In 1996, a speaker told The Law Society that in five years’ time the predominant method of communication between lawyer and client would be email. The law society responded by banning the speaker from addressing them and told him he didn’t understand confidentiality, security and how these related to the law! These days, Richard Susskind – that same speaker, is IT advisor to the Lord Chief Justice of England & Wales… So perhaps the ideas in his new book (co-authored by his son Daniel), about the role of technology in professional work deserve serious consideration?
Last Monday, I sat in the LSE lecture theatre with a bunch of fearful looking 20-somethings as they were told the courses they had signed-up for in law, medicine, teaching accounting etc. wouldn’t prepare them for work and worse still a machine would do a better job – if not right now, then before they had time to establish their careers. The smug 40-something in me, having lived through predictions of endless leisure time and everyone retiring at 40 (and by that point having been at work for the past 10 hours) smiled inwardly… surely we’ve been here before?
Apparently not. As the mild sense of panic rippled through the auditorium it became clear that the Susskind’s were presenting something different. The old objections to technology; it has no capacity for judgement, it’s not intuitive, it doesn’t understand emotions, were being dismissed by simply turning the question on its head– so for example; what problem are we trying to solve if we need to exercise judgment? Judgement is only the answer to a human-modelled problem. But if we model the problem differently – we can use a different mechanism to get to an answer.
Take an example close to our hearts at amicable. We are often asked what is the best contact pattern for children of a particular age with a certain history of parents’ child-caring and working routines. At the moment, we are able to draw on our experience, public data/expert opinions and many published studies that seek to answer this question in general terms. We help parents to assimilate that information and negotiate what’s best for their children, but for many parents when they can’t agree a human-being, usually in the shape of a judge makes that decision for them. But in a few years’ time as processing speeds grow exponentially, we record more longitudinal studies and can cross correlate more factors, it’ likely that technology will be able to predict with accuracy what’s best for your particular child with all the factors of personality, previous caring arrangements etc. taken into account and – not just immediately, but over the course of their growing up lives.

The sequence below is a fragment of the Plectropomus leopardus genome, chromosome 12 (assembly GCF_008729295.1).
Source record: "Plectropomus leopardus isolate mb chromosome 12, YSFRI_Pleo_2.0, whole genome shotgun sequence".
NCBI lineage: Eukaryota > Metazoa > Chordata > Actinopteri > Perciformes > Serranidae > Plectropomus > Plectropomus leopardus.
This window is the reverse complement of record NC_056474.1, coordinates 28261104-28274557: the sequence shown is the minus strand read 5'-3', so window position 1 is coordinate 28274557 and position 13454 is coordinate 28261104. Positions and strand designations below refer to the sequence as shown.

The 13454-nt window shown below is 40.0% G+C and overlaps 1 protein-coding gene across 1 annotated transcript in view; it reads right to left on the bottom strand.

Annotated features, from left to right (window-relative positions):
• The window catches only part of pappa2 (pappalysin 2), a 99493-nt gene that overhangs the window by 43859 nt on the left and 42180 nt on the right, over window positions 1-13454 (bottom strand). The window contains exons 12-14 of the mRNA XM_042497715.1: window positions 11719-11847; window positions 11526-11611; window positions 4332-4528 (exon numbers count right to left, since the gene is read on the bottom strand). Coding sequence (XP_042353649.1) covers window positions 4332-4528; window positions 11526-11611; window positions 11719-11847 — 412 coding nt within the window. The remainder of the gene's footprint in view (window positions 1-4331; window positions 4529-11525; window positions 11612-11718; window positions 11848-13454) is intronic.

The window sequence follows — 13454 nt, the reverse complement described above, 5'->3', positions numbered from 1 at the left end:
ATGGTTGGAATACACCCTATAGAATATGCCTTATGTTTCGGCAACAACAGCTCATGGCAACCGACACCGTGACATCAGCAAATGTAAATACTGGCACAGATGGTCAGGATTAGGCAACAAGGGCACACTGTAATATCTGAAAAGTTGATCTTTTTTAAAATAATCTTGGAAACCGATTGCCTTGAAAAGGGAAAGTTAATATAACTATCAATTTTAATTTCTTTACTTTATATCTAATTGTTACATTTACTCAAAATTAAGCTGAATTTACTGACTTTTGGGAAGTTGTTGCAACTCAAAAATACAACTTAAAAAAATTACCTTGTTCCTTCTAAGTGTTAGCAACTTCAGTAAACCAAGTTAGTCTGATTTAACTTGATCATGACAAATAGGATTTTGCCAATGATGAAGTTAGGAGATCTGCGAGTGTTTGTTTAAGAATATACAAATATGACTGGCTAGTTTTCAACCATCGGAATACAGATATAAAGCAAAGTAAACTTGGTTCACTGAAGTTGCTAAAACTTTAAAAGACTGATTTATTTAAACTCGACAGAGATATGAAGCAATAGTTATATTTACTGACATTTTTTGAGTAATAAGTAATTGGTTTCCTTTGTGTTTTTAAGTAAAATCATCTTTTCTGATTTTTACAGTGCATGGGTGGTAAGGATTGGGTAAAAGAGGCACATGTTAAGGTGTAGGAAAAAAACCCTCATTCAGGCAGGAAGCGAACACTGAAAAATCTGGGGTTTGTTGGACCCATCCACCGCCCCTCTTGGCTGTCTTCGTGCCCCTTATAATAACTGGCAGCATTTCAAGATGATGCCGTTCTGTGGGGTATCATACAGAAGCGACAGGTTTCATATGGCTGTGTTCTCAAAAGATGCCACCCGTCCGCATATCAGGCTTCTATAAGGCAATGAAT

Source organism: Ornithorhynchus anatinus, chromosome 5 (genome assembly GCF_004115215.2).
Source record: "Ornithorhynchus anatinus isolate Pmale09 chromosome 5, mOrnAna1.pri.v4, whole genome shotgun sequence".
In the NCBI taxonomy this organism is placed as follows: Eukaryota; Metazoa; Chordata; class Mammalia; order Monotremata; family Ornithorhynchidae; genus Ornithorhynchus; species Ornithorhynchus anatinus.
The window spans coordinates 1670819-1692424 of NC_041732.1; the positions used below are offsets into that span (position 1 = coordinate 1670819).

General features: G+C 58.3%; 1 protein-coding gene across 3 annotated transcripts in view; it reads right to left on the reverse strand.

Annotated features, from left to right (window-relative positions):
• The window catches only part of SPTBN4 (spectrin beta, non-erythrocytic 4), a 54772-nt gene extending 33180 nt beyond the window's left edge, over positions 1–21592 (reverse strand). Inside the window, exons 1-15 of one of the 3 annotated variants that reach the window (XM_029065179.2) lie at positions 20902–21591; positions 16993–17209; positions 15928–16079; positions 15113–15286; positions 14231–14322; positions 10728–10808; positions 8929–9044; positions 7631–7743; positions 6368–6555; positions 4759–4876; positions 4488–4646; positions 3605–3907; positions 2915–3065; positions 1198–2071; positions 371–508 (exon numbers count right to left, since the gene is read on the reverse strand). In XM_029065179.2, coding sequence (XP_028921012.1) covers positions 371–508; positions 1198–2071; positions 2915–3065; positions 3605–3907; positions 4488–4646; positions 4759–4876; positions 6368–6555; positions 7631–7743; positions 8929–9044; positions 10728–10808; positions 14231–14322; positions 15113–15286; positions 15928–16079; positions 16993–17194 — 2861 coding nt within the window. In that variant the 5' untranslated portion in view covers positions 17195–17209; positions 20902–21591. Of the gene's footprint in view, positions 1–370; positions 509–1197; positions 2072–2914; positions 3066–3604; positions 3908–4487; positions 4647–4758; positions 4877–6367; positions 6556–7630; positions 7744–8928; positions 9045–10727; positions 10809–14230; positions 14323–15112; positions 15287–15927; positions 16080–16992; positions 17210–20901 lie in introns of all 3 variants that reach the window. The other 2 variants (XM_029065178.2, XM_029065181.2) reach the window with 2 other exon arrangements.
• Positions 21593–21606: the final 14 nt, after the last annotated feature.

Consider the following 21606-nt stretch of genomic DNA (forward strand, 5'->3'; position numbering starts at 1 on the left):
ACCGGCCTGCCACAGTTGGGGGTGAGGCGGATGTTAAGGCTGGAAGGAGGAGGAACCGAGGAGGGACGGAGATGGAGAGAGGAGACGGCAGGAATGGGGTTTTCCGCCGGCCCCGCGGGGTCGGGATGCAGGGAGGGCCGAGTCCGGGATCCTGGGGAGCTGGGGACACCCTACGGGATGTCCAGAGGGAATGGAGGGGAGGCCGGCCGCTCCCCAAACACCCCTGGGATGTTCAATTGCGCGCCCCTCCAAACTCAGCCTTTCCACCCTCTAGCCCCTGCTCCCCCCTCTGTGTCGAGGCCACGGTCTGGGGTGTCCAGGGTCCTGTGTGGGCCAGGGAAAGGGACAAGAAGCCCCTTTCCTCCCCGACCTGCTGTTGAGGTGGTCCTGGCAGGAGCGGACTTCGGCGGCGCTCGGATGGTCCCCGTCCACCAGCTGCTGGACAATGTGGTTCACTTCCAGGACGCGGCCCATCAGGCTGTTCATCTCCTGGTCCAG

There are many calls right now for shared care to be set as a precedent in divorce and separation with children routinely rotating between homes. The difficulty is there is no longitudinal evidence that this is best for all children, and until there is, we rely on individual decisions about specific family circumstances. The status quo remains – but at least with data we have the opportunity to challenge and find out what is really best. With more data comes the opportunity for standardization and predictability of outcome and here in essence is the nub of the Susskinds’ argument.
Volume of data gives rise to patterns and the prospect of standardization. This in turn allows machines to take over where judgement used to be required. From our perspective perhaps inputting factors into an app, such as; age, previous history, preferences and cooperation levels between parents would allow a more standardized set of outcomes in family cases and this in turn would allow more parents to divorce and separate amicably. As anyone who has been through the family court system knows, one of the most difficult things to handle is the sheer unpredictability and different preferences of the human experts involved; and nothing stokes conflict like the perception of unfair treatment.
There is of course the age-old human objection to this – we are not standard we are unique, individual and our circumstances are all different… but this argument underestimates the power of what is possible. As the Susskinds’ point out, computers win on Jeopardy, they beat top chess players and they already perform operations. Surely it is implausible to think in the internet age where big-data is a way of life, we cannot harness it, and use its predictions to replace human judgement in the name of better, societal outcomes?